In August of this year I will be turning 30 and shortly thereafter, “tying the knot”. Over the past couple of months, i’ve slowly started telling people my good news and I watch as their eyes dart to my left hand. The nakedness of this particular extremity exposes what I assume to be confusion and doubt of the validity of my claim. Where is the ring? Some say this out loud incredulously and others remain mum. I didn’t want one. Why?
Where do I begin? How do I tell my friend who is wearing an engagement ring on her hand that I chose not to have one because I think they’re an outdated commodity? That what they signify has dubious origins and represents a darker social reality? It might help by first examining the history of the engagement ring.
Engagement bands were first used by the Egyptians as the circle represented a never ending cycle. Betrothal rings were used during Roman times and they were used to symbolize ownership rather than love — a symbol of a man claiming his wife. The Greeks used the fourth finger on the left hand because they believed a vein ran from that finger directly to the heart (vena amoris). It wasn’t until the 13th century that betrothal rings were revived in the Western world. In Europe, they were known as posie rings, a symbol of fidelity and love.
Fast forward to colonial America and women were given thimbles as symbols of eternal companionship (but not necessarily before marriage). The women would then remove the top of the thimble to create a ring. Engagement rings was not a standard in the Western world until the late 19th century. In 1919, De Beers began experiencing a dramatic drop in diamond sales that lasted for several decades. In the 1930s, De Beers hired N.W. Ayer to put out a national campaign by convincing Hollywood to begin wearing diamond rings in public, fashion designers to tout the new and lasting trend of diamonds. In 3 short years (between 1938 and 1941), diamonds sales rose by an astounding 55%. The icing on top came in 1947 when a female copywriter, Frances Gerety, coined the phrase, “A Diamond is Forever”. The “tradition” of giving diamond rings for engagement was created in America by a wildly aggressive marketing campaign by De Beers. It was then that the marriage between love and commerce began to define the American wedding. By 1965, 80% of American women were given diamond engagement rings.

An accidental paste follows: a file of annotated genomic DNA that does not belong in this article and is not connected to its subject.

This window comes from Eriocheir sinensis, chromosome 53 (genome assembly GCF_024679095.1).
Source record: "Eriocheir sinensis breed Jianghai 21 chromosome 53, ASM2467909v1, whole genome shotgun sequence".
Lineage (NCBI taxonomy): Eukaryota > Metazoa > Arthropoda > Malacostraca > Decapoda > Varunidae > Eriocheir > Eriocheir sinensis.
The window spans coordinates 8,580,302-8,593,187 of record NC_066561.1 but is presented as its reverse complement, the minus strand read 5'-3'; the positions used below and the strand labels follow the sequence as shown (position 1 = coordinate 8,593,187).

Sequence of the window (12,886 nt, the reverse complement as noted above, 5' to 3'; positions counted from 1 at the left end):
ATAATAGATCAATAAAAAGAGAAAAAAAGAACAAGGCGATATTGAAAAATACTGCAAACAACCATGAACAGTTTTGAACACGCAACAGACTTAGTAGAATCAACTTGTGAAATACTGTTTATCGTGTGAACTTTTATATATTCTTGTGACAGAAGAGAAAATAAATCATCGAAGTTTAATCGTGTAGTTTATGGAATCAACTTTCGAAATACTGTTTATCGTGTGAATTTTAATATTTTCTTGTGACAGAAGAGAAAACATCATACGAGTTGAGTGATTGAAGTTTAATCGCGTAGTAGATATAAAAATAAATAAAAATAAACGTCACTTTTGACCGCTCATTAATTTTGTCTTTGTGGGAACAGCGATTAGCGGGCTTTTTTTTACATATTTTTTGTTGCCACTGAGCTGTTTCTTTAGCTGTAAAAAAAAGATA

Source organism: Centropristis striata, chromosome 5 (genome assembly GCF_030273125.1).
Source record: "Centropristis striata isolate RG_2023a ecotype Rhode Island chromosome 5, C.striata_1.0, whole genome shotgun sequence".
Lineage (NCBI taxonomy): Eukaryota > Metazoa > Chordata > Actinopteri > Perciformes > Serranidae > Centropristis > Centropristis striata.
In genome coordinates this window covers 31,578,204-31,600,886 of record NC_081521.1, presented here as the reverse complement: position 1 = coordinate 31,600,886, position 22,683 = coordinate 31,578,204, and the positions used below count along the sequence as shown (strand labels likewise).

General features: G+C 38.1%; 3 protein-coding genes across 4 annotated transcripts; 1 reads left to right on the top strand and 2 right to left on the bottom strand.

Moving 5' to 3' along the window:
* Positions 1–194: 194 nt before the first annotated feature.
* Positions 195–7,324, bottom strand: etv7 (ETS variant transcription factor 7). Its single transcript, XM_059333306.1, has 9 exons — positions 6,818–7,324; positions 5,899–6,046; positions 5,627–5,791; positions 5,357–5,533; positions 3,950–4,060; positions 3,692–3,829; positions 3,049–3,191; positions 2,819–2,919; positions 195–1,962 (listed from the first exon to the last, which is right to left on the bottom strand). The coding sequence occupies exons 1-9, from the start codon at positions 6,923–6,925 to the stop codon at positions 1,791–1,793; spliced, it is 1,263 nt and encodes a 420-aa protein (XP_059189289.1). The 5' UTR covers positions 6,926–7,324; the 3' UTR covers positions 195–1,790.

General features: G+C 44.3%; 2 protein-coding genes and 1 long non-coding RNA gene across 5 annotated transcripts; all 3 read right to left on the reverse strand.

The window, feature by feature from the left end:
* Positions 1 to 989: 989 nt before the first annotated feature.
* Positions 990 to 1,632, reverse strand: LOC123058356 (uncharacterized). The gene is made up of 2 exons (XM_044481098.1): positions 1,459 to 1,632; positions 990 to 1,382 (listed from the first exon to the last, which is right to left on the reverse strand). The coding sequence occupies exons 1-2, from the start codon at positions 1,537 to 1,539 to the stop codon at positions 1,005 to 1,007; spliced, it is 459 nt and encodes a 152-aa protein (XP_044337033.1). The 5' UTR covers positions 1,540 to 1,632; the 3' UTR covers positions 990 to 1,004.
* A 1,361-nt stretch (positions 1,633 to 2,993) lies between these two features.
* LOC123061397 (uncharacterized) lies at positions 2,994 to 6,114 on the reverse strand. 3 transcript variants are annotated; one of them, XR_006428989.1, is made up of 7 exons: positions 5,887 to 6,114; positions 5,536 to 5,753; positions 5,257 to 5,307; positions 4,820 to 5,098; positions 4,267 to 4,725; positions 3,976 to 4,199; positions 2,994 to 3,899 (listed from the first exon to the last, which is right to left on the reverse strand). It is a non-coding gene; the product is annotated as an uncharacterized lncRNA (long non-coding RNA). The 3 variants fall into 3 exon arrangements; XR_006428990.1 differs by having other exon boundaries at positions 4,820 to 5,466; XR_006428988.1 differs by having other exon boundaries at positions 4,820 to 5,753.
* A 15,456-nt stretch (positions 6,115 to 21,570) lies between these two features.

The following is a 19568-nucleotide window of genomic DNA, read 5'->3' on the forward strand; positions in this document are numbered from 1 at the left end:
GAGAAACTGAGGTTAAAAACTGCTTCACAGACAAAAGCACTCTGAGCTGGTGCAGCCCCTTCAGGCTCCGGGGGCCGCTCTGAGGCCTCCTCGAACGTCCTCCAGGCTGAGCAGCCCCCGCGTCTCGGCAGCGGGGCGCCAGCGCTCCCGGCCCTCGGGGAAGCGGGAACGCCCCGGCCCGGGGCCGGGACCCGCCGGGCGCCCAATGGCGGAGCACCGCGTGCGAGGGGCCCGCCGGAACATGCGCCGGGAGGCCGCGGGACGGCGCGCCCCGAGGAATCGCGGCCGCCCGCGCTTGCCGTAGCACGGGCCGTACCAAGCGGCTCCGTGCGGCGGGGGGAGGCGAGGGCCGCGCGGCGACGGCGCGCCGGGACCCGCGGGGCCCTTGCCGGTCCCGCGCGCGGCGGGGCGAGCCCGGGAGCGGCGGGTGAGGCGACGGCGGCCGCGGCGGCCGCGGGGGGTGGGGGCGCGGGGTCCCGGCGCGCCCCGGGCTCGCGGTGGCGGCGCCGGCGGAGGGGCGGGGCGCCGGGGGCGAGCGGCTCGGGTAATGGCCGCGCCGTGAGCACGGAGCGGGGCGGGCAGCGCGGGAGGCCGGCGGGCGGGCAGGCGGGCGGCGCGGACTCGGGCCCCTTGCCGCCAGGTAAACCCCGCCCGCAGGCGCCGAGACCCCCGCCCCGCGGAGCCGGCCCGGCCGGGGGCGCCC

But is there a deeper and darker social reality beneath our demand for diamond engagement rings? Up until the Great Depression, a woman could sue the man for monetary damages if he retracted his proposal in what was known as Breach of Promise. Damages were significantly bumped up if the woman had engaged in sexual intercourse with her fiance. The idea was to protect the woman’s reputation and her future financial security. As these laws were repealed, the diamond ring was given in lieu as a source of financial security. This implies a woman’s virginity is worth the price of the ring and varied depending on the groom-to-be’s financial status.
Fortunately, the advances of gender equality and social norms have shifted so that virginity is no longer a prerequisite for marriage and women no longer consider their “marriageability” their prime asset. It isn’t exactly “equitable” when I demand that my man shell out a sixth of his salary to “demonstrate” that he can “provide” for me before I agree to marriage. In an age where female college graduates outnumber their male counterparts, retrograde customs such as changing your last name are dwindling, and women no longer need to rely on men for financial stability, it seems curious that the “tradition” of diamond engagement rings have persisted as it no longer fits into the intellectual framework of gender equality. Its easy to regard a ring simply as a beautiful piece of jewelry and to never think rigorously about this “tradition” that is handed down to us (I know i’m guilty of this), but do we really still measure our worth in relationship to marriage in ways that men don’t? Are we still collectively attached to the status a ring gives us? And if there really was gender equality, why don’t we demand the same from our men?